Release Date: December 21st, 2016
Directed by: Morten Tyldum
Starring: Chris Pratt, Jennifer Lawrence, Michael Sheen, and Laurence Fishburne
Passengers was in development hell since 2007. It was a popular script that went through a lot of studios, directors, and actors, until it finally came to us at the end of 2016 with Chris Pratt and Jennifer Lawrence. Finally, after all this time, it's here. And it is certainly a problematic film. Note: Spoilers follow.
The film takes place on the starship Avalon, taking 5,000 people, currently in hibernation, on a 120-year trip to a planet called Homestead II, where they will begin their new lives. Due to a malfunction caused by a collision with some asteroids, Jim Parson's hibernation pod is deactivated, and he is woken up 90 years too early, with absolutely no way of returning to sleep. After spending a year completely alone and unable to contact anyone, Jim cannot handle the loneliness anymore, and he chooses to wake up another passenger, Aurora Lane, so that he might have some company. They develop a relationship until Aurora discovers the truth. Eventually it is discovered that the ship is currently malfunctioning, and they will have to set aside their differences in order to fix it and save all the passengers.
There are a lot of good things going for Passengers. The ship design, from the rotating hallways to the forward meteor-deflecting shields, are impressive and fantastically rendered. The parts that are CGI are well done, and the scenes that takes place in non-CGI rendered rooms are incredibly designed. Granted, the film seems to pull from a lot of other sci-fi influences for its designs and concepts (see: Wall-E and Ender's Game) Chris Pratt's Jim, being the main focus of the film for its first act, gives a strong performance in what is sure to be a difficult role, but it's Jennifer Lawrence as Aurora who really stands out. Her emotional range reaches further than Pratt's, and her performance reminds us of why she has nominated (and won) so many awards. Michael Sheen and Laurence Fishburne, being the only other characters that appear with any form of impact, do decent jobs as well considering their small screen time, and Sheen in particular needs to be commended on his android "Anthony."
The idea behind Passengers is solid, harking back to the classic questions of golden age science fiction: if you were trapped and alone until the end of your days, would you force someone else to suffer with you, knowing you would essentially doom them as well? Or better yet, what lengths would we go to, to not to be alone? Passengers offers us this question, gives us an deplorable yet intriguing answer, and then lets us see the horrific consequences. That in itself is a bold move for a Hollywood film. They could have easily had Aurora awoken by accident just like Jim, but having Jim make that choice is high stakes and high drama. By all accounts this should be a tragic story. By releasing Aurora from her hibernation just to keep him company, Jim has essentially (as she says in the movie) murdered her.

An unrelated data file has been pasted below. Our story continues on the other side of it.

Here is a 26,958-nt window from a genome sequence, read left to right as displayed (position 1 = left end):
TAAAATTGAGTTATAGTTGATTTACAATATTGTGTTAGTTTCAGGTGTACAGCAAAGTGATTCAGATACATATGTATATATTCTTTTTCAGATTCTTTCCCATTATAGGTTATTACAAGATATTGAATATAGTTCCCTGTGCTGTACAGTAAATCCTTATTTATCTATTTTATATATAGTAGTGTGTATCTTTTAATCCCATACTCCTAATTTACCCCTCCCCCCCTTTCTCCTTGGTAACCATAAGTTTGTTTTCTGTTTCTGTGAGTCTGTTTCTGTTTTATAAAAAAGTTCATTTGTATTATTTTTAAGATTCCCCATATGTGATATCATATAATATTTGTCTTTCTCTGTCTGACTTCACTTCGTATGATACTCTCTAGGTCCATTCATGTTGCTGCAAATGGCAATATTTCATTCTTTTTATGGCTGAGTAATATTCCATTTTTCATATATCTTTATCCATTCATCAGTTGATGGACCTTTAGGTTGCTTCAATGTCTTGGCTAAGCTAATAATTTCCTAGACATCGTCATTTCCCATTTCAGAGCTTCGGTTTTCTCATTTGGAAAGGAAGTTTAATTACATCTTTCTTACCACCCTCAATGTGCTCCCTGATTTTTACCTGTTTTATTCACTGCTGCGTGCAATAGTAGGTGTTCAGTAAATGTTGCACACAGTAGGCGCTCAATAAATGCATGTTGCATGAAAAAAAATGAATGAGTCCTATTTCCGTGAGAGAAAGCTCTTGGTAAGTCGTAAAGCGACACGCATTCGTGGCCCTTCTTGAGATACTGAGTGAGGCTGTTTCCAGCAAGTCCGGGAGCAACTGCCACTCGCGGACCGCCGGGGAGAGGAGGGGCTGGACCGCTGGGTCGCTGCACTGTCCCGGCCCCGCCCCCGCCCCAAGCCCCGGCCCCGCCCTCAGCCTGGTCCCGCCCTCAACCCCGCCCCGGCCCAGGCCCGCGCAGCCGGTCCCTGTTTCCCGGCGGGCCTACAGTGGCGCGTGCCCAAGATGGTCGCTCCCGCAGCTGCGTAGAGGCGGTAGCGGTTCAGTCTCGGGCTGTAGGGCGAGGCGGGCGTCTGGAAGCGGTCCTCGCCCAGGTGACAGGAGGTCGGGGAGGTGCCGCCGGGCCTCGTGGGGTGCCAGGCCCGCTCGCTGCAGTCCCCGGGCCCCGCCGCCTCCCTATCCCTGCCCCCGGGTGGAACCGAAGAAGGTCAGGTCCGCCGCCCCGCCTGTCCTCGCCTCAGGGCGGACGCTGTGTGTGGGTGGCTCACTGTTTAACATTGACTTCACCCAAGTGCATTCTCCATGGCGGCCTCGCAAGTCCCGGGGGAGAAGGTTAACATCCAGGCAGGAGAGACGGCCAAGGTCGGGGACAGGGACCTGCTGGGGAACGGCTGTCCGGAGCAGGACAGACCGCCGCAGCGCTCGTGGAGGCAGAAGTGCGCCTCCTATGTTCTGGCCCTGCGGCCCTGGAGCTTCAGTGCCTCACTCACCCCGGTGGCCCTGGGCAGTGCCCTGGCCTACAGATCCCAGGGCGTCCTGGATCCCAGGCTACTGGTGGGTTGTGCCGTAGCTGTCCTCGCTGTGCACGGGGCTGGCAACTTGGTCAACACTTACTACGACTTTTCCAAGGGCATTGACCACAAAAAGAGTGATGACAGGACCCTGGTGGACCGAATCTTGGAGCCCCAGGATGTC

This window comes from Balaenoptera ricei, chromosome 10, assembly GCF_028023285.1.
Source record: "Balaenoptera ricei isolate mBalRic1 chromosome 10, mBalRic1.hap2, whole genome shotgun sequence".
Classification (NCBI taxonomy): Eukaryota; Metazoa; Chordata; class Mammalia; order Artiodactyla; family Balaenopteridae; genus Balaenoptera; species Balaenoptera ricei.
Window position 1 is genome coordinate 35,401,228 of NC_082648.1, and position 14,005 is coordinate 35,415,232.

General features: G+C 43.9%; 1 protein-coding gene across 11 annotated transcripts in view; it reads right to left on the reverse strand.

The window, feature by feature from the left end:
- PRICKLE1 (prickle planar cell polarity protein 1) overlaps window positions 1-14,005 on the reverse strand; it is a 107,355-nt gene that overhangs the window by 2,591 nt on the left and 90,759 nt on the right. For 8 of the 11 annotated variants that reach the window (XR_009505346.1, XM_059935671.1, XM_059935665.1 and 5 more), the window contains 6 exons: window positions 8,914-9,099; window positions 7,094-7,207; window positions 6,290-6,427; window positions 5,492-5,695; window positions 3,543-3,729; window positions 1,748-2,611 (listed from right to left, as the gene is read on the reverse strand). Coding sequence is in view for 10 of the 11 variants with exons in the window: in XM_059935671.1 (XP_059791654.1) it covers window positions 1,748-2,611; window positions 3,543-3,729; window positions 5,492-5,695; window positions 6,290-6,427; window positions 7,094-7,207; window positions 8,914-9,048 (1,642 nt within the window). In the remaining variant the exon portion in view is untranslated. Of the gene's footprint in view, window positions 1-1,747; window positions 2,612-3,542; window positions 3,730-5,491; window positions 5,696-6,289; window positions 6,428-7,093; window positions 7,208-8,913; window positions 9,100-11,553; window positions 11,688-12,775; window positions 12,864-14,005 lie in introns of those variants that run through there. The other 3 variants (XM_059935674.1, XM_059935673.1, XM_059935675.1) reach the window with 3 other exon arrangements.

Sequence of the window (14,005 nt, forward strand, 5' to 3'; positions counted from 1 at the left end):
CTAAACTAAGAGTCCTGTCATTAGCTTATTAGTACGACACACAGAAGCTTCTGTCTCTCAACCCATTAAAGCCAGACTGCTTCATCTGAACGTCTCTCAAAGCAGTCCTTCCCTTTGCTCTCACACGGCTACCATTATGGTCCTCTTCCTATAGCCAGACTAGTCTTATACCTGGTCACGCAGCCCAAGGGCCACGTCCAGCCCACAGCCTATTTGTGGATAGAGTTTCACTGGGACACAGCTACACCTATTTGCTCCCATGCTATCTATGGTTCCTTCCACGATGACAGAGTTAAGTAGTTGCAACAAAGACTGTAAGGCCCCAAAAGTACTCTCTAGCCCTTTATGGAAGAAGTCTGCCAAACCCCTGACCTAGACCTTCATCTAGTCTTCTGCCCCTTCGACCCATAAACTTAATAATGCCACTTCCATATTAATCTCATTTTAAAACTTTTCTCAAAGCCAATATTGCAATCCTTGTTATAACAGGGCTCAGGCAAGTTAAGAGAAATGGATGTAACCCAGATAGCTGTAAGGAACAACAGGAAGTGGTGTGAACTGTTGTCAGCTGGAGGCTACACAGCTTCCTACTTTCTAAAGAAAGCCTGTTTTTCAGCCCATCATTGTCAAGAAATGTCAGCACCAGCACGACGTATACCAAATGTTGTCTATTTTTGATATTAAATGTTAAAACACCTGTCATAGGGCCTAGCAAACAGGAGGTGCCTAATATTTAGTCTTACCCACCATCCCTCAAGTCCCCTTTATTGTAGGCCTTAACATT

But the film's tone and story direction make the answers to these questions problematic. We are meant to feel empathy for JIm and support the romance that ensues. At no point does the movie want us to think about how creepy it is. Passengers is a male power fantasy. Jim is a young, fit, capable engineer who embodies all of the stereotypical concepts of manliness. He awakes on a ship designed to cater to his every need and desire, and when he finds that he can't stand being alone anymore, he makes the choice to bring someone into his doomed life. And who does he choose? A beautiful, smart, successful woman that he has obsessed over for weeks, if not months. The movie makes it clear that it's only by chance that he discovers Aurora, but the point is that it's her, on a ship of 5,000 souls, that he chooses: he has the power to choose whoever he desire. Aurora is a person with hopes and dreams, and by waking her, Jim takes away her agency. She is trapped alongside someone against her will, and the ending that makes it appear serendipitous (they need two people to save the ship!) is a cop-out that masks the real consequences. Aurora's choice at the end solidifies this. She had a chance to continue on her own voyage, but gives it up to stay with her captor. Stockholm syndrome in space. And all of this would make for an amazing character study and a great story on the depths of human desperation, if not for the fact that the movie tries to pass itself off as a romance.
With these thoughts in mind, I can't recommend this movie. If you're curious about the sci-fi elements or have a strong desire to see Chris Pratt's bare ass or Jennifer Lawrence in a swimsuit, I still would recommend waiting until it's available on rental or streaming. But by then, I can't help but think this movie will be forgotten.